Fake news was a real problem in 2020. It’s been one of the most hotly debated issues on the American scene and beyond for several years. Concerns about misinformation in politics, science, and society are high, and it’s not just the nightly news or our social media feeds that should worry us. This phenomenon is also alive and well in the academic publishing sector. Today, for every 10,000 papers on PubMed, 2.5 are retracted—the majority due to misconduct, according to a recent study. How will this affect your business and the world at large?
Sowing the seeds of doubt
In a defining moment for shoddy scientific assumptions, British physician Andrew Wakefield and 12 of his colleagues published a now-infamous article in 1998 suggesting that vaccines may cause autism in children. The many flaws in the research included a small sample size and speculative conclusions that made for some wild assumptions and led to the “anti-vaxxer” movement. Despite multiple epidemiological studies refuting the link later on, the seed of doubt had been planted.
But it took an even more outrageous undertaking to expose the risks of fake news on our most trusted academic journals. In 2018 three academic authors revealed that they had spent the prior 12 months writing and submitting 20 fake papers “using fashionable jargon to argue for ridiculous conclusions.” Seven of the 20 papers were published in peer-reviewed journals. Seven were still under review when the hoax became public. Only six papers had been rejected. This mirrored the so-called Sokol hoax from 1990 when a New York University professor published what The Atlantic called “jabber” and “deliberate gibberish” — or nonsensical academic jargon that made fun of the scientific method.
The problem is that these examples only create additional fodder for anti-science refutations of genuine environmental or public health crises such as climate change and COVID-19.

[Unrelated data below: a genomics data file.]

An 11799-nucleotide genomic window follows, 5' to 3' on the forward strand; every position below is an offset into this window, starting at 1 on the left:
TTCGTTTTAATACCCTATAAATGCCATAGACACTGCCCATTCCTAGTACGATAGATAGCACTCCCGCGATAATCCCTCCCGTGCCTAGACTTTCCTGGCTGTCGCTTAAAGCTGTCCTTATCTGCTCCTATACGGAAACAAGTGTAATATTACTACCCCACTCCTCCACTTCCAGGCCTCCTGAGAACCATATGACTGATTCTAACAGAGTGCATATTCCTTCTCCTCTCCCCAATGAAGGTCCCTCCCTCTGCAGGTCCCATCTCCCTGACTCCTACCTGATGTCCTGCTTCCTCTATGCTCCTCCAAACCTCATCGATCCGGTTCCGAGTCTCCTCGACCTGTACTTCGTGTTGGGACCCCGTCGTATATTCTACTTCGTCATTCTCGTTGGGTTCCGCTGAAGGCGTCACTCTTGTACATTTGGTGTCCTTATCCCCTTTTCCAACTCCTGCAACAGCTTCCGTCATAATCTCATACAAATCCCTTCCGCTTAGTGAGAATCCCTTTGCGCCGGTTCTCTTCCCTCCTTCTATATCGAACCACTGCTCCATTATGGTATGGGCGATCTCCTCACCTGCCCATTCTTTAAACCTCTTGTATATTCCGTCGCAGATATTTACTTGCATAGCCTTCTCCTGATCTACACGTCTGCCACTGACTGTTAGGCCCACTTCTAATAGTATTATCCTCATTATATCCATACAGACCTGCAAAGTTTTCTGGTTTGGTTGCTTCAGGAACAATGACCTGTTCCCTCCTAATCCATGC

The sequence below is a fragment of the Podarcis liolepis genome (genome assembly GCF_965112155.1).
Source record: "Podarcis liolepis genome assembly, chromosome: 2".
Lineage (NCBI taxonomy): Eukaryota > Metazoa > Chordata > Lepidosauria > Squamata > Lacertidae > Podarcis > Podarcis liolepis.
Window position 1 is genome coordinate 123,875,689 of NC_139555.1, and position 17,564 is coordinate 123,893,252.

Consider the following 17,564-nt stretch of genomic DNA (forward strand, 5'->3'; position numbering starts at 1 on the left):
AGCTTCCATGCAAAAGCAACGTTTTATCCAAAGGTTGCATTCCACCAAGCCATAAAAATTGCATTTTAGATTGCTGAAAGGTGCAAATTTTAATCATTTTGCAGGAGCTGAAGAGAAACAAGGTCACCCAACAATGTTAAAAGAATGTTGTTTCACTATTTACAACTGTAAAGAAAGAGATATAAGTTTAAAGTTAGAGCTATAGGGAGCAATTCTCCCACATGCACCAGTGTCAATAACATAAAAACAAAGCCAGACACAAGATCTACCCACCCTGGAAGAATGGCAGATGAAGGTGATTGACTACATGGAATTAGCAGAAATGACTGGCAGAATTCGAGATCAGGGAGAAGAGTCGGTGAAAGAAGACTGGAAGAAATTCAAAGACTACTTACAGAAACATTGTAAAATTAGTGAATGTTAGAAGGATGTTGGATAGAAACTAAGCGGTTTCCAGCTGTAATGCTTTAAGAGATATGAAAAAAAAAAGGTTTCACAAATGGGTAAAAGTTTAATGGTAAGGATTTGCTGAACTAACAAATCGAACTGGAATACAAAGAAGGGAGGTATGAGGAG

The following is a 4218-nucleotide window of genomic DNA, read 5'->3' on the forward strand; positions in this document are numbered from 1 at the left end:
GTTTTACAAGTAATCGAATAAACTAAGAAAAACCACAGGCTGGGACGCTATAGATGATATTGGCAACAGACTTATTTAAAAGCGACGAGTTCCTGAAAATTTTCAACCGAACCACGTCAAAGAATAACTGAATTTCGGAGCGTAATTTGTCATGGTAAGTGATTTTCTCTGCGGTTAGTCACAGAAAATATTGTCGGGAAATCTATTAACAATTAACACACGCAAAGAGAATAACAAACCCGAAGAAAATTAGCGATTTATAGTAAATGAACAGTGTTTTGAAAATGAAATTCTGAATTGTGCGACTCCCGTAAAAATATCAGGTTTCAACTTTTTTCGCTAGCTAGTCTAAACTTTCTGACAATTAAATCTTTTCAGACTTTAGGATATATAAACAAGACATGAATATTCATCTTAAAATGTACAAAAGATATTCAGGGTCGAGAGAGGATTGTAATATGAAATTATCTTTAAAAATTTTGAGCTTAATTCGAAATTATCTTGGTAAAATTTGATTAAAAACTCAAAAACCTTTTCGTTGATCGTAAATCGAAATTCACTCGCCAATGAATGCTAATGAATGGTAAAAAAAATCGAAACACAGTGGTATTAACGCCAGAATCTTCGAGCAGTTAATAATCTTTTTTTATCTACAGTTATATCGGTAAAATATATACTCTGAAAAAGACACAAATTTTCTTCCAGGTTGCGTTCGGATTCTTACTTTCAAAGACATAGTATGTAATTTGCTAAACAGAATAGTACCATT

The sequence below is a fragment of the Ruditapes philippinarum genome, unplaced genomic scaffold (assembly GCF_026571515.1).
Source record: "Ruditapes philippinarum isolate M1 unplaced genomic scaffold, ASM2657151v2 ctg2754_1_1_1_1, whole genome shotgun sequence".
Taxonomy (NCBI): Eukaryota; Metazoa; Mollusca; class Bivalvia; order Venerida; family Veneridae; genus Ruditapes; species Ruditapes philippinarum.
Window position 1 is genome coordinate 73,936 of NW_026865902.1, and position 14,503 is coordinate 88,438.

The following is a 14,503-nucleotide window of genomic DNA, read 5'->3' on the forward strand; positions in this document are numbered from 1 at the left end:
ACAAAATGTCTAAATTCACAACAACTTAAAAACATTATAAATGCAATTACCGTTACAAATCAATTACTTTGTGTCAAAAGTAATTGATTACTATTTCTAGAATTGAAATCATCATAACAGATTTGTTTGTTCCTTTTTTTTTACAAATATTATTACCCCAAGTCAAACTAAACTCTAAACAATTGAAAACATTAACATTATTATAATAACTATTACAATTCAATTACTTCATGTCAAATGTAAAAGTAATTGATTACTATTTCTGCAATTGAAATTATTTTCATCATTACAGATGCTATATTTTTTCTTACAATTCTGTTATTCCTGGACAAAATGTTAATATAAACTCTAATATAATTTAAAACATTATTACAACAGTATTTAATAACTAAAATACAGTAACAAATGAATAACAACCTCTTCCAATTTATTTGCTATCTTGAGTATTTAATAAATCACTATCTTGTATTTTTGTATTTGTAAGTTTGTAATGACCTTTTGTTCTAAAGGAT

Junk science—not an oxymoron
While junk science sounds like an oxymoron, one professor sounded the alarm recently about an increase in shady operations masquerading as real publishers. These unscrupulous publishers accept almost every submission and skip the peer review process. For the first time in history, publishers are sending out more flawed or fraudulent studies to an unsuspecting public. One scholar says, “There’s never been a worst time to be a scientist.”
If you consider how some politicians have suppressed information about COVID rates, you realize there is a segment of U.S. influencers firmly entrenched in the pursuit of fake science for their own gains. Academic journals still offer a rigorous peer review and editing process, but the proliferation of open access journals with lax practices opened the door to junk science entering the mainstream. The emerging author-pay model drove profits, and the more papers published, the more money they generated—many times with the aid of government research grants. The next iteration was almost inevitable: predatory publishers, masquerading as real scientific journals, began to appear.
Why stopping fake academic publishing is critically important
While there are well-known questionable publications out there, it was the mixture of falsified data that led to the “science” further politicizing and weaponizing the drinking water crisis in Flint, Michigan, in 2015. Shortly after, agrochemical giant Monsanto was held accountable in 2018 for its funding of junk studies to discredit the link between cancer and the Roundup herbicide product.
Canadian politics and culture magazine The Walrus noted that increasingly, “journalists, politicians, and the general public are … relying on fraudulent and flawed research to guide major decisions.” Long-suspected offender OMICS is just one example of fake academic publishing, cropping up under a variety of names such as Andrew John Publishing, iMedPub, and Pulsus Group.
But there is a new set of tools deployed recently to help academic communities fight back. In addition to the established Directory of Open Access Journals (DOAJ), Cabell’s International now has a journal whitelist of 11,000 legitimate publications along with a blacklist of 8,000 fake publishers. The U.S. Federal Trade Commission has lent a hand by filing lawsuits against OMICS and other groups. The U.S. Food and Drug Administration warned companies and individuals about spreading fake news regarding COVID-19. Even social media giants and the scientists themselves are getting out on the front lines to counteract misinformation. While it will take a concerted effort moving forward, there are powerful allies teaming up with the publishing industry in the effort to battle fake research.
Contact your Sheridan or KGL representative for a consultation or visit our contact pages ( Sheridan contact page / KGL contact page ) to learn how we can help streamline and simplify your publishing processes.